On January 28, Kaye Whitehead, longtime Collegium mentor, was awarded the 2019 Visionary Award. Collegium Director, Tom Landy presented her with the citation below at a ceremony followed by a celebration with members of the Loyola University Maryland campus.
The citation reads as follows:
Catholic higher education depends more than ever on the energy and vision of faculty who find imaginative, compelling ways to engage Catholic intellectual and spiritual traditions in the classroom and in their scholarship. Collegium, a consortium of 65 Catholic colleges and universities, was founded to encourage faculty in such creative endeavors.
Karsonya Wise Whitehead, the recipient of the 2019 Collegium Visionary Award, embodies the Collegium ideal and pushes it forward in important and creative ways. Through scholarship, teaching, and mentorship she has enriched the lives of her students, colleagues, and Collegium colloquy participants.
Dr. Whitehead—“Dr. Kaye” to her many radio listeners, “Kaye” to her many friends—participated in Collegium as a Faculty Fellow in 2012, and served as a mentor in 2016 and 2018 and as a panelist at the Pause at 25 conference in 2017. Five faculty who engaged with her at those events stepped forward to nominate her for this award. They cited her “passion,” “boldness,” “energy” and commitment to the kind of intellectual life that serves the marginalized, particularly those marginalized by virtue of race. As one nominee summed it up, the award described just who she is: “a visionary.”
They wrote that she embodies “the values of solidarity, humility, and radical love that informs the humanistic vision that undergirds the Catholic intellectual tradition, Catholic Social Teaching, and Collegium.” Kaye brings the wisdom and strength of the Black Church she was raised in, and to which she and her husband Johnnie remain committed today, into conversation with the Catholic, Jesuit tradition of Loyola University Maryland in fruitful and energizing ways.
All five nominees spoke about Kaye’s capacity to inspire. One alumnus recalled that he started a conversation with her convinced that any effort to model the sacramental imagination in his history course was a “ridiculous” risk for an untenured faculty member. Kaye talked about how she did so in her classes. Her “gracious wisdom,” he wrote, enabled him to get over his pre-tenure “silence… and self censorship” and gave him the courage to take risks that lived up to his students’ needs.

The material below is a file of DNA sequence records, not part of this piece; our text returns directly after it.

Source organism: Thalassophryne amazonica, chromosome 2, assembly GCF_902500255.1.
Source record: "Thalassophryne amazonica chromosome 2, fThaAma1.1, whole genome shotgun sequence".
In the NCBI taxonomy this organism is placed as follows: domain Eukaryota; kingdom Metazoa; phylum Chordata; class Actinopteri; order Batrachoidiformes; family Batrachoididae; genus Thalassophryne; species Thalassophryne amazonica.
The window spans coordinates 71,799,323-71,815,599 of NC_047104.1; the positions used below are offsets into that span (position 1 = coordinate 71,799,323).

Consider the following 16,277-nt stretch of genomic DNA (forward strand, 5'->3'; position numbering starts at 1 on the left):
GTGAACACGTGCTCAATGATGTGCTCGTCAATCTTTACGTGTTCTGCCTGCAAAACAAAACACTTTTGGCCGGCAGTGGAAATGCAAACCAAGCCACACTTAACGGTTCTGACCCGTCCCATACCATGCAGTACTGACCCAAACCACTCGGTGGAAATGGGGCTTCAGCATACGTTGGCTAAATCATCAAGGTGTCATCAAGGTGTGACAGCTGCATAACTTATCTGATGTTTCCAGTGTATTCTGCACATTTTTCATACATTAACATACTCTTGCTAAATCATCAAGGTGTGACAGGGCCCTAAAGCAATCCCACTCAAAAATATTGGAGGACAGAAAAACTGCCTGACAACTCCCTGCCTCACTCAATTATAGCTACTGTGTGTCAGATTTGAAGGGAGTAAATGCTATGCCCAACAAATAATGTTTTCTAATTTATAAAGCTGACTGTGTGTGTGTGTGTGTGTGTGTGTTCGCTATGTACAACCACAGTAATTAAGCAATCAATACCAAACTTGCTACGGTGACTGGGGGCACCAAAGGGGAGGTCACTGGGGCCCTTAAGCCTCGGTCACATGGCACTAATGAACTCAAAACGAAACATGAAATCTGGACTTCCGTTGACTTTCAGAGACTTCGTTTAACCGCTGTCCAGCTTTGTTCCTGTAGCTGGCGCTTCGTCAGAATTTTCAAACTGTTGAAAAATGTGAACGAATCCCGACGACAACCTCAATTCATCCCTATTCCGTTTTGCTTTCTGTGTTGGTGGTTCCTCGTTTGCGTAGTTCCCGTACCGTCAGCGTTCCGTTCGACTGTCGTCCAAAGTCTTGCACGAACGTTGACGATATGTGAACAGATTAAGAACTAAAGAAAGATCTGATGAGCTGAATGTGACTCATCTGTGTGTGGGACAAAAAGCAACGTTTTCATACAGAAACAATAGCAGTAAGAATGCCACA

Kaye is a dedicated public intellectual who reflects deeply and continually on the relationship between scholarship and activism. She has a passion for justice, a justice that always seems driven most of all by love. Her commitment to make Baltimore a more just place is manifest in her recent effort to document life in hypersegregated Black neighborhoods, in award-winning curricula and lesson plans for K-12 teachers, in Op-Ed columns, as a speaker at Baltimore March for Our Lives, and as a “Best of Baltimore” radio host on “Today with Dr. Kaye.”
In addition to her role as a faculty member in the Department of Communications, Kaye teaches in the African and African American Studies Program and is Founding Executive Director of The Emilie Frances Davis Center for Education, Research, and Culture. She is author of the multi-award-winning Notes from a Colored Girl: the Civil War Pocket Diaries of Emilie Frances Davis; Letters to My Black Sons: Raising Boys in a Post Racial America; and RaceBrave, a collection that showcases, among other things, her talent as a poet. Poetry, she writes, saved her life, and she uses it as a medium to call attention to the senseless suffering of Eric Garner, Tamir Rice, Freddie Grey, Sandra Bland, and so many others. She is a blessing to others and an exemplar of the prophetic imagination, grounded in love, hope and new possibility.
Collegium is much richer because of Kaye Whitehead’s commitment to its work. In recognition of the dedication she brings to teaching, scholarship, mentorship and public service, we are proud to present the 2019 Visionary Award to Karsonya Wise Whitehead.